London: UK Prime Minister Theresa May kept her deal with the European Union (EU) on life support after winning the backing of British politicians to seek a delay to Brexit just 48 hours after her plan looked dead and buried.
In a rare good day for the UK leader, the House of Commons on Thursday voted 412 to 202 to endorse her motion, buying her time to try and persuade doubters in her own Conservative Party to back her proposal or risk a lengthy postponement to Brexit they’re increasingly desperate to avoid.
With Britain tied in political knots over how to leave the EU, May is entering the 11th hour of brinkmanship. The country is due to end 46 years of membership in the bloc on 29 March, with the looming threat of economic chaos should no agreement be reached.
She’s now offering a simple choice for members of Parliament: back the deal they’ve already emphatically rejected twice and deliver Brexit delayed by up to three months, or risk being trapped in an extension that would last much longer with terms set by the bloc and still no end in sight to the domestic impasse.
“There are now two options left," Health Secretary Matt Hancock told the BBC. “One is to vote for the deal, get it through and leave in an orderly way and the second is a long delay. I think that would be a disaster and I’m emphatically against that because it wouldn’t solve anything."
Thursday’s outcome was a welcome piece of good news for the British leader, after a bruising three days in which her political authority appeared to have drained away.
Even so, more than half of May’s own members of parliament voted against her motion, meaning she had to rely on opposition parties to get it through.
Seven of those were cabinet ministers, including Brexit secretary Stephen Barclay, who had urged the entire House of Commons to back the motion just an hour earlier. Liam Fox, Andrea Leadsom, Penny Mordaunt, Liz Truss, Chris Grayling and Gavin Williamson, all voted against May’s main motion too.
Thursday’s vote also sets up May for a difficult meeting next week with the remaining 27 EU leaders who themselves are divided over the proposed extension to Brexit.
But before that, May hopes the imminent threat of a lengthy extension will now soften some of the most avid Brexit campaigners whose support she needs. She plans to bring her deal back for another meaningful vote by 20 March, before the EU Council meeting.
Her attorney-general, Geoffrey Cox, has already updated his legal advice on the contentious provision for the land border with Ireland with a reference to the Vienna Convention on international treaties, the Telegraph reported. It’s an effort to win over Northern Ireland’s Democratic Unionist Party and members of the Tory pro-Brexit European Research Group caucus.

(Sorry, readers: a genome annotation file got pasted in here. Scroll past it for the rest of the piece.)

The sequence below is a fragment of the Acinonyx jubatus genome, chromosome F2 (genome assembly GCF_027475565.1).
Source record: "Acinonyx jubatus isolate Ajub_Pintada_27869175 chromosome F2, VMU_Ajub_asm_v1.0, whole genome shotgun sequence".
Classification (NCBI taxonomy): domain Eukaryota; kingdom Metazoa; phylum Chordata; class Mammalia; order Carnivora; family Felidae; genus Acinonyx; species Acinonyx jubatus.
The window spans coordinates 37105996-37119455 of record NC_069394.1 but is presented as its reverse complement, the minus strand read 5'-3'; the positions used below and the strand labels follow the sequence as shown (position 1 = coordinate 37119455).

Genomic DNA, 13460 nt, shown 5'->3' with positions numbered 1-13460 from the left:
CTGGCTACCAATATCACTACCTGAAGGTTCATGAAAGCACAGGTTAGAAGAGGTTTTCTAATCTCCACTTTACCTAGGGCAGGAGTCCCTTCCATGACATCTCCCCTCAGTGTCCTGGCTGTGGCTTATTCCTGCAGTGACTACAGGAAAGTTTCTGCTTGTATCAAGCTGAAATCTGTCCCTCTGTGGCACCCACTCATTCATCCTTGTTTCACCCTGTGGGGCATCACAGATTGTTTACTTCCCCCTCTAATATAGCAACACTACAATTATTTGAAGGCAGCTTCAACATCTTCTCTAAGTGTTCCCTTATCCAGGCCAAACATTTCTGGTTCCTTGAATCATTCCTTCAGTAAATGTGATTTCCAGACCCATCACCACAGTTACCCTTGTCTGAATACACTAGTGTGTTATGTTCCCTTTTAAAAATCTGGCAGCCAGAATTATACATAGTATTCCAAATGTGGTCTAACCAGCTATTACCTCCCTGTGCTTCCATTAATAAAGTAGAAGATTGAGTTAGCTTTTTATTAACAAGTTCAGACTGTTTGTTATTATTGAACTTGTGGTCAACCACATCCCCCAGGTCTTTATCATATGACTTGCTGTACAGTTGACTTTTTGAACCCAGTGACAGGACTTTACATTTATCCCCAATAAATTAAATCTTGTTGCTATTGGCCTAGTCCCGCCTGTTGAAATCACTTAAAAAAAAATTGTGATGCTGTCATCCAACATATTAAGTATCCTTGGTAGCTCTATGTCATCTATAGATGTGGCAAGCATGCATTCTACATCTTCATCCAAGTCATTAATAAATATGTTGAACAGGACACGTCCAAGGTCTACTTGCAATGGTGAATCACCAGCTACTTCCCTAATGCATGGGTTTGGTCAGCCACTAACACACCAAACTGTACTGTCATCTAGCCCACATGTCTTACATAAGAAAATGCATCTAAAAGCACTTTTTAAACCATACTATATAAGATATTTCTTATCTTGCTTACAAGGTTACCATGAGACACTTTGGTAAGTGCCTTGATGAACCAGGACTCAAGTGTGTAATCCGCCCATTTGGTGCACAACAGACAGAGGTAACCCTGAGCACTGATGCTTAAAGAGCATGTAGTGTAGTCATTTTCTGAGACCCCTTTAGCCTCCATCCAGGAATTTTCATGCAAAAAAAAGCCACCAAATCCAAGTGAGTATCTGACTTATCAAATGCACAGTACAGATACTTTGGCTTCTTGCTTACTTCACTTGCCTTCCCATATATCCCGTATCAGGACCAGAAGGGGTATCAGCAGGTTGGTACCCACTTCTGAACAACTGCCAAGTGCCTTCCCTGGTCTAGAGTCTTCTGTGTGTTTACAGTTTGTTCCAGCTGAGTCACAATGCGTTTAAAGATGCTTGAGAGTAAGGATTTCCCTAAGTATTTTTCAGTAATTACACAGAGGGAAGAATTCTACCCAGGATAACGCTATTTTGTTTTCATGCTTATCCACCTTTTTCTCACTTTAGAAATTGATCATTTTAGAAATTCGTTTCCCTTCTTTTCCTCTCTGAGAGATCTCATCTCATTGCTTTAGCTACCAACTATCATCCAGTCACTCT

Brexit-supporting Conservative MP Ben Bradley said on Thursday it was possible most ERG members could switch to supporting May’s deal next week. Others, though, were hardening their position against it. “There are probably about 15ish who will not vote for it regardless," he said.
In another tactical move, May also promised lawmakers that if her deal isn’t approved next week, she will give Parliament the chance to take over on 25 March.
That helped her narrowly defeat a cross-party motion that would have seen May lose control of the voting process. The proposal, from Labour politician Hilary Benn, was rejected by 314 votes to 312.
The 25 March vote will also pose another threat to the Brexit hard liners and might just work because MPs could use the opportunity to vote for a softer departure than May is proposing. That could potentially keep the UK in the EU’s single market or customs union, which many pro-leave campaigners would hate.
Parliament also overwhelmingly voted down a motion seeking a second referendum, though Labour leader Jeremy Corbyn said his team were still working on plans for another public vote that could be supported across party lines.
The EU has suggested it’s open to putting back the UK’s departure until late May, although there’s no unified position among European leaders and officials say they will need Britain to give a clear reason for delaying.
EU President Donald Tusk said earlier he would appeal to the 27 member states “to be open to a long extension if the U.K. finds it necessary to rethink its Brexit strategy and build consensus around it."
Bloomberg's Stuart Biggs, Kitty Donaldson, Alex Morales and Robert Hutton contributed to this story.